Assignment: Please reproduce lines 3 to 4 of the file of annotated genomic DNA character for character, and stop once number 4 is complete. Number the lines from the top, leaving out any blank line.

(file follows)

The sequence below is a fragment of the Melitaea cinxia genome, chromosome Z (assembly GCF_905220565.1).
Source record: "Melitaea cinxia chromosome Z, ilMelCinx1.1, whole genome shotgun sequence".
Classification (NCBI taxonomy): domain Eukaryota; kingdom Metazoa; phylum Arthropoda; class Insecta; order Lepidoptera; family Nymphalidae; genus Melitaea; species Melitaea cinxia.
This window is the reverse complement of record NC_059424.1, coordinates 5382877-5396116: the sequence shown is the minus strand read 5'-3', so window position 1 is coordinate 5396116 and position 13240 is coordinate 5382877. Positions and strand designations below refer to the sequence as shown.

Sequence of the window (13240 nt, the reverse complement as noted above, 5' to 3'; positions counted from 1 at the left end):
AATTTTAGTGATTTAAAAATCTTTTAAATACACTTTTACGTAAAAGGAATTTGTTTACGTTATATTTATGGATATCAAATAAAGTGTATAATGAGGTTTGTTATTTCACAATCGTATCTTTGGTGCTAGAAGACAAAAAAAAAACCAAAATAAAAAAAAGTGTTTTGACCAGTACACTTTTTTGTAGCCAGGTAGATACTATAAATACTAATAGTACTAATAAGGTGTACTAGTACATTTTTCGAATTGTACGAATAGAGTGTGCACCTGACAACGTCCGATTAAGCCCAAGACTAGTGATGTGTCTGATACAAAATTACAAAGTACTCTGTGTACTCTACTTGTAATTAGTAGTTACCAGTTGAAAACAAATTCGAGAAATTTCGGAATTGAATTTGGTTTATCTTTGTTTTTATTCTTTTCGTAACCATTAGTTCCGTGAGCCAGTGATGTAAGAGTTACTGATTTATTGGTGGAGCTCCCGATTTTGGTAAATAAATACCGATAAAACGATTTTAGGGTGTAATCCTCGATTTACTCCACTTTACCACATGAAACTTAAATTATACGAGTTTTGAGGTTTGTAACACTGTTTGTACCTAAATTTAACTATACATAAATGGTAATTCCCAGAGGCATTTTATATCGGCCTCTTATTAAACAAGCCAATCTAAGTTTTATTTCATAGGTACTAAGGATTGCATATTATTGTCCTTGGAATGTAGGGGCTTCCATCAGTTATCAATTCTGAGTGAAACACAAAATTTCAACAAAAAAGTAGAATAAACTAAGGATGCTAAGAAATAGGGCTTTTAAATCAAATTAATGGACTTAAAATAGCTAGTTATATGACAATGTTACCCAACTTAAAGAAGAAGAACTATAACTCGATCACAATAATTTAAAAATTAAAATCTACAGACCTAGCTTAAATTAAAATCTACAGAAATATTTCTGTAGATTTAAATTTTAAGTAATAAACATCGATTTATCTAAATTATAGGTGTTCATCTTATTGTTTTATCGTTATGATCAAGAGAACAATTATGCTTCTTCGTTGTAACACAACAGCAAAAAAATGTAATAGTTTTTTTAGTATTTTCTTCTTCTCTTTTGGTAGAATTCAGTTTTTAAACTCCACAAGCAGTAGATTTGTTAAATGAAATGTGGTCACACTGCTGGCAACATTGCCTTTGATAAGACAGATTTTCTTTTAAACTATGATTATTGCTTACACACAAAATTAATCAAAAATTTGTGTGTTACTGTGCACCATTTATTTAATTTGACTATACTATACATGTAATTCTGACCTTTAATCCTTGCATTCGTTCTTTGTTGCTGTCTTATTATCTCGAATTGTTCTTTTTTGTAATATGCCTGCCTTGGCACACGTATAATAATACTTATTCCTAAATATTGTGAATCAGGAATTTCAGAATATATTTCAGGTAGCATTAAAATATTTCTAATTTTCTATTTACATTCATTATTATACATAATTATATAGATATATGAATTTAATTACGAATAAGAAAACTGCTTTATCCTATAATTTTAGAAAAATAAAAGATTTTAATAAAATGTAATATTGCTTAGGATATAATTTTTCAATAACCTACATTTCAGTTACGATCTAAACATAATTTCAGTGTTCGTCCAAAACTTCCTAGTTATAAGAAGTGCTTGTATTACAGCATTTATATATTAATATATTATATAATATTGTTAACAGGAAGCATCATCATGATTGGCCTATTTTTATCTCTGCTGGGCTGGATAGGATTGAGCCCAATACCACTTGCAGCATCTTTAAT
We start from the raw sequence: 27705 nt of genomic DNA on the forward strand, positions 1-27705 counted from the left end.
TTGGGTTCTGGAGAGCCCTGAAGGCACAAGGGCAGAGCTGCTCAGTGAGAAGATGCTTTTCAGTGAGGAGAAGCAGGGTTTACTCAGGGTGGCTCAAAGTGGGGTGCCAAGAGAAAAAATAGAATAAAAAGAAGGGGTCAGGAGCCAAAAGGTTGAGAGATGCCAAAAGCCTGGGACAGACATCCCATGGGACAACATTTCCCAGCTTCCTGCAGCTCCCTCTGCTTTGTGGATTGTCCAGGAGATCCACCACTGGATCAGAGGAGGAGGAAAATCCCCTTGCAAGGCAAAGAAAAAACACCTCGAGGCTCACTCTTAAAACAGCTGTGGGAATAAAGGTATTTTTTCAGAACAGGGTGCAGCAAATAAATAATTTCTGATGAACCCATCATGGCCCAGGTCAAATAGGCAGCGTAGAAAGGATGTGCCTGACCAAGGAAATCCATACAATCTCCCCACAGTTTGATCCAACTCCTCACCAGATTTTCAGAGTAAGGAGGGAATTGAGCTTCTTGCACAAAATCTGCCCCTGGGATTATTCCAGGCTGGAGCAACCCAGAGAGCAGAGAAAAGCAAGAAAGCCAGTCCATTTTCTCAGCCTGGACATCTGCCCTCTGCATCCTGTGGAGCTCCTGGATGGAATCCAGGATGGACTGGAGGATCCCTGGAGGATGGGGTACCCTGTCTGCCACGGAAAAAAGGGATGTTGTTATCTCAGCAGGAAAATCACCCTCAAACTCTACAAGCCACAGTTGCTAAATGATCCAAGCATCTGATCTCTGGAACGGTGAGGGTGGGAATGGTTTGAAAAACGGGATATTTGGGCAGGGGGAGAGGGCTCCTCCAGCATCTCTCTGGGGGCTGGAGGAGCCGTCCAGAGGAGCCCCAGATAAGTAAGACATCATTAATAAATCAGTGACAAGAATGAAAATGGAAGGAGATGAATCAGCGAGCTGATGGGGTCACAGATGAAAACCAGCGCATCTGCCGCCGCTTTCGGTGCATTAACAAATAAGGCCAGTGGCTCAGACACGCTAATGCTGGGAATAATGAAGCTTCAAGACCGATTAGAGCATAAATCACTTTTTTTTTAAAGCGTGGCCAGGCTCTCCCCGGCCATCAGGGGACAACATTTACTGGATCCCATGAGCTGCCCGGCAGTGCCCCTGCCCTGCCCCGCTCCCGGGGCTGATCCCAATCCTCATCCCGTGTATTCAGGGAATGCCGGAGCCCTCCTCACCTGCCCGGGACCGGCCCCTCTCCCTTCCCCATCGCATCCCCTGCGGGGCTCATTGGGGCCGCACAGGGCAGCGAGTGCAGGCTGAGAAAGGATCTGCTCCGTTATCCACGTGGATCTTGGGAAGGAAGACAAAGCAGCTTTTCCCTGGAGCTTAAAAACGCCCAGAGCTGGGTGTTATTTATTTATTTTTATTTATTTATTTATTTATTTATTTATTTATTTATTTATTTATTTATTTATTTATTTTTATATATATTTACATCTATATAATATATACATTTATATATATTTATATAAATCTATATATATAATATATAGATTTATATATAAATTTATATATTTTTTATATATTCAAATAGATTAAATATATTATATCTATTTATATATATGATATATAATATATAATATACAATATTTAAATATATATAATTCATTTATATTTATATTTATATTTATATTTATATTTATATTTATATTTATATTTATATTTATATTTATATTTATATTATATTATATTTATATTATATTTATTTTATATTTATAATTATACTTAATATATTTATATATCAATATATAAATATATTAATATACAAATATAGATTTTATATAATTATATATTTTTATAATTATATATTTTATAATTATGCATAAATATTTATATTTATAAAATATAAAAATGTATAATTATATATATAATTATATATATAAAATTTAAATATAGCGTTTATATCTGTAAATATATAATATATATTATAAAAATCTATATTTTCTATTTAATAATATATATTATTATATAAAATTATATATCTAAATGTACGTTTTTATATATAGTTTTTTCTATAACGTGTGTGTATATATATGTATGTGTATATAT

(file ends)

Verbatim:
Classification (NCBI taxonomy): domain Eukaryota; kingdom Metazoa; phylum Arthropoda; class Insecta; order Lepidoptera; family Nymphalidae; genus Melitaea; species Melitaea cinxia.
This window is the reverse complement of record NC_059424.1, coordinates 5382877-5396116: the sequence shown is the minus strand read 5'-3', so window position 1 is coordinate 5396116 and position 13240 is coordinate 5382877. Positions and strand designations below refer to the sequence as shown.